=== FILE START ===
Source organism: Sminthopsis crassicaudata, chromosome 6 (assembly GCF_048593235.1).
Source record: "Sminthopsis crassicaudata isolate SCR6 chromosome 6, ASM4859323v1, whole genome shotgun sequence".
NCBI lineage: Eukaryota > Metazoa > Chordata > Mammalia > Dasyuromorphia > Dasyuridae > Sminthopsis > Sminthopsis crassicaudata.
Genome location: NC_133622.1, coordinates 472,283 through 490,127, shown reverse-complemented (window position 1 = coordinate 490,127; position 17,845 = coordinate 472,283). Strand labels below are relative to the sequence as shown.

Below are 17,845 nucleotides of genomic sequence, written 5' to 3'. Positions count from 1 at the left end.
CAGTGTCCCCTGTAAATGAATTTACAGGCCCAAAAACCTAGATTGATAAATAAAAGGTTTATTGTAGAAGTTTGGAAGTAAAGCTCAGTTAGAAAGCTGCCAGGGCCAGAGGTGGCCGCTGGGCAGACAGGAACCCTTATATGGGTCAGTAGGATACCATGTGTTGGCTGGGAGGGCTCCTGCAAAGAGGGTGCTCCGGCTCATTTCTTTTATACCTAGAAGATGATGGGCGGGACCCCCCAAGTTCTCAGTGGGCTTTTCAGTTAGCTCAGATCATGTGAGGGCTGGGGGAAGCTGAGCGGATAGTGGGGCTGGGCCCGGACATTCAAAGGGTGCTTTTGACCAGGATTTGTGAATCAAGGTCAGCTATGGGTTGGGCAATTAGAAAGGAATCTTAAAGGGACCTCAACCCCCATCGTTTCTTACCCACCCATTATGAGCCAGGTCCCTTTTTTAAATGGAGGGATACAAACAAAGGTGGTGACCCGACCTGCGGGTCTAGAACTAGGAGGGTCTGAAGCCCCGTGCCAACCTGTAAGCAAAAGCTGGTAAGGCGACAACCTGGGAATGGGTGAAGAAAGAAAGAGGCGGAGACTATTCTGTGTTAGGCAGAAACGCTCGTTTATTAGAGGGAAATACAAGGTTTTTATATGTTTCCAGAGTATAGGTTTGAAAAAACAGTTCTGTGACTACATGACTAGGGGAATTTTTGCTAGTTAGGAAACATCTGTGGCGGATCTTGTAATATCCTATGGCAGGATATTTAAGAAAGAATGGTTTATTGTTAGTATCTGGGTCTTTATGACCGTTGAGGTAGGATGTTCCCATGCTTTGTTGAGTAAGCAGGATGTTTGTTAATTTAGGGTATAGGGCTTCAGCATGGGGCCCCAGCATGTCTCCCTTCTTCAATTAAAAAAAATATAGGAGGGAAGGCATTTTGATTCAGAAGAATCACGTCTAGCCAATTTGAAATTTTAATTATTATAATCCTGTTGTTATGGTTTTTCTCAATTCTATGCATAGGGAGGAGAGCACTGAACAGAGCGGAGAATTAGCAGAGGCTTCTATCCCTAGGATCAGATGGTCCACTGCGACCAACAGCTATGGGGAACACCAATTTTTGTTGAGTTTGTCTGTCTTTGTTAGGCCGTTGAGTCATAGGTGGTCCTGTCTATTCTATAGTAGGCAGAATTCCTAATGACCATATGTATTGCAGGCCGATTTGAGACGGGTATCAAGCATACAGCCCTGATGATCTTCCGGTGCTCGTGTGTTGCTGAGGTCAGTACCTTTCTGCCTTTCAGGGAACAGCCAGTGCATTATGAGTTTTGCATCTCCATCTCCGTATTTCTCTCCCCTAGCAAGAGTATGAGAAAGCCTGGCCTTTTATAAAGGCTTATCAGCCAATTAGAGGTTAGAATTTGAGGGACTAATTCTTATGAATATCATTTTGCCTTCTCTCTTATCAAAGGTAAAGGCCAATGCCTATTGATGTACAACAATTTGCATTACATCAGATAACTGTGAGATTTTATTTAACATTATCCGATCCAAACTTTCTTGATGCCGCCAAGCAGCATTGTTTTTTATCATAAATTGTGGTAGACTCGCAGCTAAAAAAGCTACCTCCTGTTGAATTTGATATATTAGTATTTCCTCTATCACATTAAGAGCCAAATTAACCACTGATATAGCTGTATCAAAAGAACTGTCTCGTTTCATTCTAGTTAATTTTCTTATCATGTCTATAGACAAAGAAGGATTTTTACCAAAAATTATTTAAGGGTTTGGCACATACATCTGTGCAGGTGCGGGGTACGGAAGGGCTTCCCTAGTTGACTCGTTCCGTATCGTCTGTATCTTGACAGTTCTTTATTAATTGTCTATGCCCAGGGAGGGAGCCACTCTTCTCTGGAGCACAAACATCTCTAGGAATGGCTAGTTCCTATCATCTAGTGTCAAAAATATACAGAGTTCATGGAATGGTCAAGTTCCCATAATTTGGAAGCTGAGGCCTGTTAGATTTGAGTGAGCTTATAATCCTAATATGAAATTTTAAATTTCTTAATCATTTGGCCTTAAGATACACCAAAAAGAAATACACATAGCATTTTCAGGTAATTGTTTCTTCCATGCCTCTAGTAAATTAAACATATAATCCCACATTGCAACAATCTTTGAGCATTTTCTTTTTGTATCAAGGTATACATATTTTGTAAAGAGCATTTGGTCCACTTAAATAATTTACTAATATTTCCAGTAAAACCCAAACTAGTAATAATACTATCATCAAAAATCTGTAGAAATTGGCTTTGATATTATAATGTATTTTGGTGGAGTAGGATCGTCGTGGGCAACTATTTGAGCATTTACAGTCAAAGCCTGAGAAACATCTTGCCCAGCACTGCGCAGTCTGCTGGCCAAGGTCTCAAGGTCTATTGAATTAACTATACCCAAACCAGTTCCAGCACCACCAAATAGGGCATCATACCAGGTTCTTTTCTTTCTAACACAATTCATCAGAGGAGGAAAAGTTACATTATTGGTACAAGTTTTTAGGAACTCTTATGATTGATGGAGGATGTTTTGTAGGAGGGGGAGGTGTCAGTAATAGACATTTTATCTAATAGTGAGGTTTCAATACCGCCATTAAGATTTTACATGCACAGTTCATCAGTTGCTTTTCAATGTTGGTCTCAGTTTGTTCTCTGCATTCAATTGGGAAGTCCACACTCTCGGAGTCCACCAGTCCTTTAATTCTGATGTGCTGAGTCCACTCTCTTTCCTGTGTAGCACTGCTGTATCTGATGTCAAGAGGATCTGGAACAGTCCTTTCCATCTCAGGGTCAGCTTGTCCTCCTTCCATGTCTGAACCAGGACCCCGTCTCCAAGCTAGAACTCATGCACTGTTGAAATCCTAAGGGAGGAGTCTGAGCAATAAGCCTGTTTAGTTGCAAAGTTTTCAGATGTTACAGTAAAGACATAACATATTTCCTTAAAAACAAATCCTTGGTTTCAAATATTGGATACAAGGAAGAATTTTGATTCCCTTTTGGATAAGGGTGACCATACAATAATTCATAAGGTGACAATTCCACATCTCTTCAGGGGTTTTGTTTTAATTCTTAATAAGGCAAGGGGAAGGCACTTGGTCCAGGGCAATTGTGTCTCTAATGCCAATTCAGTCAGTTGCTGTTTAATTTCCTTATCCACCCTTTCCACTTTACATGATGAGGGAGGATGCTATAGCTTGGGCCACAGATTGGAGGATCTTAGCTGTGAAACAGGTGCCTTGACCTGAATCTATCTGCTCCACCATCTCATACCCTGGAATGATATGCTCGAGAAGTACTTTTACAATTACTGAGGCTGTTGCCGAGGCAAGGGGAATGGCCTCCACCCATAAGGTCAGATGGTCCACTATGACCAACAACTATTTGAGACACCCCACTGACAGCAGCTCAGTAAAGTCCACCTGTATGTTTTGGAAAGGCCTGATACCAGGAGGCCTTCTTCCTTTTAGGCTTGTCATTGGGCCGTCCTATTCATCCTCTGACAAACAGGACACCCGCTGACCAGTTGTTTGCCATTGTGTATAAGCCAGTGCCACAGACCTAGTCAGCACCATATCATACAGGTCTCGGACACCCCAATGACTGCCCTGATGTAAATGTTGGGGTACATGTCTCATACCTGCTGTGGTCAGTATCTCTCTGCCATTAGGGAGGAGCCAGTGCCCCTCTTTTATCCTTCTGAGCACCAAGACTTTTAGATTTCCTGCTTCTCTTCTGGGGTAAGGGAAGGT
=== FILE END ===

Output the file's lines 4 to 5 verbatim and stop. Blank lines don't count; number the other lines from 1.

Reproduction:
Genome location: NC_133622.1, coordinates 472,283 through 490,127, shown reverse-complemented (window position 1 = coordinate 490,127; position 17,845 = coordinate 472,283). Strand labels below are relative to the sequence as shown.

Below are 17,845 nucleotides of genomic sequence, written 5' to 3'. Positions count from 1 at the left end.